During assembly, I’ll use a small amount of pro seal between each internal surface around the wick mounting holes, to prevent any water ingress. If there is no wick mounted, each hole will still require a screw, so that the screw end into the elastic part of the anchor provides a weather seal.
The final step in preparation of the rudder components was to countersink the trailing edge wedge. With a little set up time it was easy to bore consistent countersinks using the drill press. It’s tedious because there are a lot of holes. I completed all of one side and just started on the other side but elected to leave the rest for another day because I looked up at the clock and it was almost beer o’clock.
While cleaning up, I had a container to label. I’ve been slowly putting common rivets from the various kits into containers, and I noticed the following interesting bag of rivets. Missed this one when I did the empennage inventory … Van’s did get something wrong after all.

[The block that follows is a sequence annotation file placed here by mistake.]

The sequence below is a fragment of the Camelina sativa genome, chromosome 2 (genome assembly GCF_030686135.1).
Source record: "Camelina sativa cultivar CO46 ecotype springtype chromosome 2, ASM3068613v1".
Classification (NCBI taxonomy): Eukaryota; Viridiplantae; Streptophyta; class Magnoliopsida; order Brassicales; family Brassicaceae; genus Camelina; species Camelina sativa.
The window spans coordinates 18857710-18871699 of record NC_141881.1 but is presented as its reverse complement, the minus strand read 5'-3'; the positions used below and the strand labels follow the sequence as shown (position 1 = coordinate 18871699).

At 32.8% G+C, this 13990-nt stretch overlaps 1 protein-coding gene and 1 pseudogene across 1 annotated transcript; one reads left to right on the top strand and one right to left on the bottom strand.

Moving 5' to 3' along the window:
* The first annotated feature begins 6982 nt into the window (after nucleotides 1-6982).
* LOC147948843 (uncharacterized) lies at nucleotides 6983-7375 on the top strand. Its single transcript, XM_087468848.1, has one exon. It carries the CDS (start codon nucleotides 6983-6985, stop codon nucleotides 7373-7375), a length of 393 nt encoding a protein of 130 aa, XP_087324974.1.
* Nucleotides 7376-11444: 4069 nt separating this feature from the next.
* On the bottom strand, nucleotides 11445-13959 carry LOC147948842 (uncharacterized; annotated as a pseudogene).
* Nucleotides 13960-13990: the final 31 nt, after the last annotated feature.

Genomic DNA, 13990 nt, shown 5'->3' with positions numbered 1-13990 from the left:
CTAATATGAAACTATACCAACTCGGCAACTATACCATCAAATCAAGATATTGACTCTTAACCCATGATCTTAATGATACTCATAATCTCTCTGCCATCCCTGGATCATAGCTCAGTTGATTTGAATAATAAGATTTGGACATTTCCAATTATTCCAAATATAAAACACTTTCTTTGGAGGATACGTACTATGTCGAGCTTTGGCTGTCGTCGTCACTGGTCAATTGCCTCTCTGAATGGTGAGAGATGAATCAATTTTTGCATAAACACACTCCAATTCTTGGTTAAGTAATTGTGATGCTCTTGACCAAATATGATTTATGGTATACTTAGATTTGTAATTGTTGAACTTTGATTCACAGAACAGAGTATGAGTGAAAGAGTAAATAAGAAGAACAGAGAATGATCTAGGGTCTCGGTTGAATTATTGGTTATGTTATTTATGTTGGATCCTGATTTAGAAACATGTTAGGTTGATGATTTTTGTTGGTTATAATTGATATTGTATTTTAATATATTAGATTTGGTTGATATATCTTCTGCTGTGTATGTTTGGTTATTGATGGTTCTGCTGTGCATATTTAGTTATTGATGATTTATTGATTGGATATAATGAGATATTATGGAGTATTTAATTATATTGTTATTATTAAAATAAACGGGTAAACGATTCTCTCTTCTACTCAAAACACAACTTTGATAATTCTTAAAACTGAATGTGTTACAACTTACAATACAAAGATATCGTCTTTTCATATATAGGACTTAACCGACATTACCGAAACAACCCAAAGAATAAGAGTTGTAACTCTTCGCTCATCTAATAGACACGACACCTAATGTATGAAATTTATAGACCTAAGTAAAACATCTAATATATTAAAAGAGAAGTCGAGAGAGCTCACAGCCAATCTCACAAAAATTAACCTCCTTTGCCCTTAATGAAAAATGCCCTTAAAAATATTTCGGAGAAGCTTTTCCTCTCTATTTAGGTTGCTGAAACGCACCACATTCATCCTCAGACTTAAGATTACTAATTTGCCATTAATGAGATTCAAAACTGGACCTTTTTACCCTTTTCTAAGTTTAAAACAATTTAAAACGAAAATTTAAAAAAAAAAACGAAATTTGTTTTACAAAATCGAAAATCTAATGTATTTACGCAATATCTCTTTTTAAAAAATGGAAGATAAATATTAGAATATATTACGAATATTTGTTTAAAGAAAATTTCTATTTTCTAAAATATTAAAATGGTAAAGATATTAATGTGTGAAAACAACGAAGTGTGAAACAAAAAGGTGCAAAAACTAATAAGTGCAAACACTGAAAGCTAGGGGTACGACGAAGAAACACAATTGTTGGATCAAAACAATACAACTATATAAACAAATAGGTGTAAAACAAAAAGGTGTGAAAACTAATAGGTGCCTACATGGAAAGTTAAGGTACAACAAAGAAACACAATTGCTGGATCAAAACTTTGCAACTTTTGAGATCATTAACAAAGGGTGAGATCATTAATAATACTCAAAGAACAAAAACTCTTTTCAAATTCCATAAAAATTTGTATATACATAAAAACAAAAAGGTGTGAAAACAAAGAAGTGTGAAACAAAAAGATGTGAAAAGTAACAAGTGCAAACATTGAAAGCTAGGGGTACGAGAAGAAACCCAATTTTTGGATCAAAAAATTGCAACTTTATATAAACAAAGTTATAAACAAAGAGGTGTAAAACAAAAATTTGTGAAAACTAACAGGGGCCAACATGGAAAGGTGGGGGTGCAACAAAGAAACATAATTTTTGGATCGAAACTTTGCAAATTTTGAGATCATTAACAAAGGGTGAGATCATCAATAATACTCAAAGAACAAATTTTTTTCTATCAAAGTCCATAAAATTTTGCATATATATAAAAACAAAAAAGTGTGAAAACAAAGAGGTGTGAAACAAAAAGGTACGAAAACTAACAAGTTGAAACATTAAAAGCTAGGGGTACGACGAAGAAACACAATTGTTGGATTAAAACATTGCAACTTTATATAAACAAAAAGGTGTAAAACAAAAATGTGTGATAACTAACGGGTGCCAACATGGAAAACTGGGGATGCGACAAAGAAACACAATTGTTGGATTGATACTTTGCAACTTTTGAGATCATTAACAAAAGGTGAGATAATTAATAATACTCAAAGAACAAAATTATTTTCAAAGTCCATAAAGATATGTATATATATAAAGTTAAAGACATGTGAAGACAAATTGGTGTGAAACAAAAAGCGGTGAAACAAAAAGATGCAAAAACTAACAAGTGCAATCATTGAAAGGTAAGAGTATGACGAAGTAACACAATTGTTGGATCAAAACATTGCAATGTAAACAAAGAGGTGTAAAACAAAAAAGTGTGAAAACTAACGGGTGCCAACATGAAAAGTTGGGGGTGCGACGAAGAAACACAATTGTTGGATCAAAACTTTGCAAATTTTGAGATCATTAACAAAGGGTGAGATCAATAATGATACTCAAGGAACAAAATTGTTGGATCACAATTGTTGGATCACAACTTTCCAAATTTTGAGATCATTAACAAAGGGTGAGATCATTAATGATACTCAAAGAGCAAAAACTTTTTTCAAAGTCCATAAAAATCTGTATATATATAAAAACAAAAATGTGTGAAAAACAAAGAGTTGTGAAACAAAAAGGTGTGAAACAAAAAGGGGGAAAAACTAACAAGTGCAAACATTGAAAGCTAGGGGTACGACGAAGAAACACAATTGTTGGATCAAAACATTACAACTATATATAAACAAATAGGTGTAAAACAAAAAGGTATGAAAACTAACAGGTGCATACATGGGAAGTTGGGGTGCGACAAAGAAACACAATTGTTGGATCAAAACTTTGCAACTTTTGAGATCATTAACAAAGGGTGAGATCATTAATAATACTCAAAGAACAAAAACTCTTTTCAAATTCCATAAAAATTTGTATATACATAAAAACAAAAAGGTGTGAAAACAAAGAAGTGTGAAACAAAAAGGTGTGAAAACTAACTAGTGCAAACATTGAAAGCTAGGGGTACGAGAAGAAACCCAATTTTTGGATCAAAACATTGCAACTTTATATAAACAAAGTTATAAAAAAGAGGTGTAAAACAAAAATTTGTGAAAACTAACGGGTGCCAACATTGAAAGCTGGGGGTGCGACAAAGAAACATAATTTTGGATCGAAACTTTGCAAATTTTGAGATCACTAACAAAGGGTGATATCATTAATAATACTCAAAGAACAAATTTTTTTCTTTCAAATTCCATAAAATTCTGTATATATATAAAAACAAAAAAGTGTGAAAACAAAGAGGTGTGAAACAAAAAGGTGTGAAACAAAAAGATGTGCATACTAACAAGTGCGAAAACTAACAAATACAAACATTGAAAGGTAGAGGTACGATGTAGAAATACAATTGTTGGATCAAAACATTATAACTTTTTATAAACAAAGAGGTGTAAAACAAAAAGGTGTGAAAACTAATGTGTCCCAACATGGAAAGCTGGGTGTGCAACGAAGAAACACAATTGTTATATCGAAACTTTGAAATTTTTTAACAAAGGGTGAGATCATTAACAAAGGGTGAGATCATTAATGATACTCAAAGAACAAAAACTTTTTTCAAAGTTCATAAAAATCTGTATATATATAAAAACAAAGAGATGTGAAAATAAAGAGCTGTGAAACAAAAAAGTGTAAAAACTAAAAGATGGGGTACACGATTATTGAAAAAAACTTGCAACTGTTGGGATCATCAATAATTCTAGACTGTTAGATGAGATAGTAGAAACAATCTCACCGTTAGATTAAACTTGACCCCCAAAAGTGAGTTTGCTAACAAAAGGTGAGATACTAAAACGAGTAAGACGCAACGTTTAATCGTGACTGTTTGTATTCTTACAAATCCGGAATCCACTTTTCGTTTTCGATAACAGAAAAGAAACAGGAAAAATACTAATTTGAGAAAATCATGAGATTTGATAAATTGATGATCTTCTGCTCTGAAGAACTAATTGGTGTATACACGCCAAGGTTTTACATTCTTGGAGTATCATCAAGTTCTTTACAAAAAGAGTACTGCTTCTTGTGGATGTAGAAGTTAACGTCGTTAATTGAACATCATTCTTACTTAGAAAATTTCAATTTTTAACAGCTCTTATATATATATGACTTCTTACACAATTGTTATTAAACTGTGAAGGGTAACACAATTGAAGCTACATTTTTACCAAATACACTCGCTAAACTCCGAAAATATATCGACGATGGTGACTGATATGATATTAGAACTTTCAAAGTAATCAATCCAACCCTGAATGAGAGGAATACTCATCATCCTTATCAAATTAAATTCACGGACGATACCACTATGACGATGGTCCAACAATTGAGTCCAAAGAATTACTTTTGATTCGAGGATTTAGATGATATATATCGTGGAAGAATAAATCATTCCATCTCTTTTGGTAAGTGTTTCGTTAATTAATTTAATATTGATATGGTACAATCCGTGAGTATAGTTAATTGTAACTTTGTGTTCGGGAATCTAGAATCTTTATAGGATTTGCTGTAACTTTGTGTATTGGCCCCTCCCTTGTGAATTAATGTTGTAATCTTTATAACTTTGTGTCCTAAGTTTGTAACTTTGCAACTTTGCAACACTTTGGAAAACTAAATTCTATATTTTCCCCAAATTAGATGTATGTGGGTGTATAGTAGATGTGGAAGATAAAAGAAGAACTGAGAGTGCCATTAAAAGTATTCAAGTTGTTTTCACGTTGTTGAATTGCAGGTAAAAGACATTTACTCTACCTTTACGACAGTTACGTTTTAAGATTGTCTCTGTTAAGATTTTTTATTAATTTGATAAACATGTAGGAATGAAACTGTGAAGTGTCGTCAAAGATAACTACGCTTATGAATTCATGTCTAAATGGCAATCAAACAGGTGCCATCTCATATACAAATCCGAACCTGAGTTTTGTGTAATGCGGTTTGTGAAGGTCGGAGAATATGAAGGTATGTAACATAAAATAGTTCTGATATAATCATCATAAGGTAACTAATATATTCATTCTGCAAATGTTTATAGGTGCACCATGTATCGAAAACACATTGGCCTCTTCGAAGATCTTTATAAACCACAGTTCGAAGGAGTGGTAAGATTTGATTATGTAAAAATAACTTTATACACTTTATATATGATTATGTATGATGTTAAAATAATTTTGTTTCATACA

Match drilled the assembled rudder. I also match drilled a 50×50 mm piece of Aluminium angle to the trailing edge, to use later on during rudder assembly. I’m planning to use the technique described here to set the trailing edge. After match drilling, I disassembled the rudder and deburred both skins. That leaves skeleton debur, R-1006 countersink, and dimpling.
Deburring rudder skin after it has been match drilled
Finished deburring rudder components. Assembled and match drilled the rudder skeleton. Deburred the skins. I cleco’d the skins together along the trailing edge, and used a vixen file to debur both skins at once so that the trailing edge of the skins stayed identical. I then cleco’d the skins onto the skeleton, ready for match drilling.
I’ve started preparing the rudder parts. I may get the rudder to a point where the parts are ready to prime, and do the rudder and vertical stabilizer in the same preparation and paint session. The following set of parts is the result of ten hours of cutting, filing and de-burring over the past two days. Still a few parts (covered in blue plastic) to go.